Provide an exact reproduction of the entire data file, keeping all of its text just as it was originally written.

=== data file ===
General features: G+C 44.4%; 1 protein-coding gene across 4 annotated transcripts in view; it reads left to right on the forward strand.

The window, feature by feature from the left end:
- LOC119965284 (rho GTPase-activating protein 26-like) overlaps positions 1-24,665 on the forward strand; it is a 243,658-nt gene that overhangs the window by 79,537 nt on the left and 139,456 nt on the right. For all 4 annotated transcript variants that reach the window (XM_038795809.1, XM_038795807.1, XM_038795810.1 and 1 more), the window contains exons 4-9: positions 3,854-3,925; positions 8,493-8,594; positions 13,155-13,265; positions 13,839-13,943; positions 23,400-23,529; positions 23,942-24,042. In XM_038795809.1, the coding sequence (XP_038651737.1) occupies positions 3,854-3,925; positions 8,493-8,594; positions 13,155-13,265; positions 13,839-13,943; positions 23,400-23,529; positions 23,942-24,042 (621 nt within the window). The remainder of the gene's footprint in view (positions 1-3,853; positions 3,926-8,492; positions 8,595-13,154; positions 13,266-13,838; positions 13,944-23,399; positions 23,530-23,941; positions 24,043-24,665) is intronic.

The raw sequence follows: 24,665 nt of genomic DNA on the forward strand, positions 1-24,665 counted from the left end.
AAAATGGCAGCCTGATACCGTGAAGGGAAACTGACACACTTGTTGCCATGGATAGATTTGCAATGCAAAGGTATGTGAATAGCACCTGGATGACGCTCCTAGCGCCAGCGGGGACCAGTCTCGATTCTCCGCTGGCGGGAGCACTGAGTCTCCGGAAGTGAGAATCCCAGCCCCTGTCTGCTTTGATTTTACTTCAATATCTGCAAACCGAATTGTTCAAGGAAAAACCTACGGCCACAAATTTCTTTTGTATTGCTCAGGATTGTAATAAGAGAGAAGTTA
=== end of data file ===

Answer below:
General features: G+C 44.4%; 1 protein-coding gene across 4 annotated transcripts in view; it reads left to right on the forward strand.

The window, feature by feature from the left end:
- LOC119965284 (rho GTPase-activating protein 26-like) overlaps positions 1-24,665 on the forward strand; it is a 243,658-nt gene that overhangs the window by 79,537 nt on the left and 139,456 nt on the right. For all 4 annotated transcript variants that reach the window (XM_038795809.1, XM_038795807.1, XM_038795810.1 and 1 more), the window contains exons 4-9: positions 3,854-3,925; positions 8,493-8,594; positions 13,155-13,265; positions 13,839-13,943; positions 23,400-23,529; positions 23,942-24,042. In XM_038795809.1, the coding sequence (XP_038651737.1) occupies positions 3,854-3,925; positions 8,493-8,594; positions 13,155-13,265; positions 13,839-13,943; positions 23,400-23,529; positions 23,942-24,042 (621 nt within the window). The remainder of the gene's footprint in view (positions 1-3,853; positions 3,926-8,492; positions 8,595-13,154; positions 13,266-13,838; positions 13,944-23,399; positions 23,530-23,941; positions 24,043-24,665) is intronic.

The raw sequence follows: 24,665 nt of genomic DNA on the forward strand, positions 1-24,665 counted from the left end.
AAAATGGCAGCCTGATACCGTGAAGGGAAACTGACACACTTGTTGCCATGGATAGATTTGCAATGCAAAGGTATGTGAATAGCACCTGGATGACGCTCCTAGCGCCAGCGGGGACCAGTCTCGATTCTCCGCTGGCGGGAGCACTGAGTCTCCGGAAGTGAGAATCCCAGCCCCTGTCTGCTTTGATTTTACTTCAATATCTGCAAACCGAATTGTTCAAGGAAAAACCTACGGCCACAAATTTCTTTTGTATTGCTCAGGATTGTAATAAGAGAGAAGTTA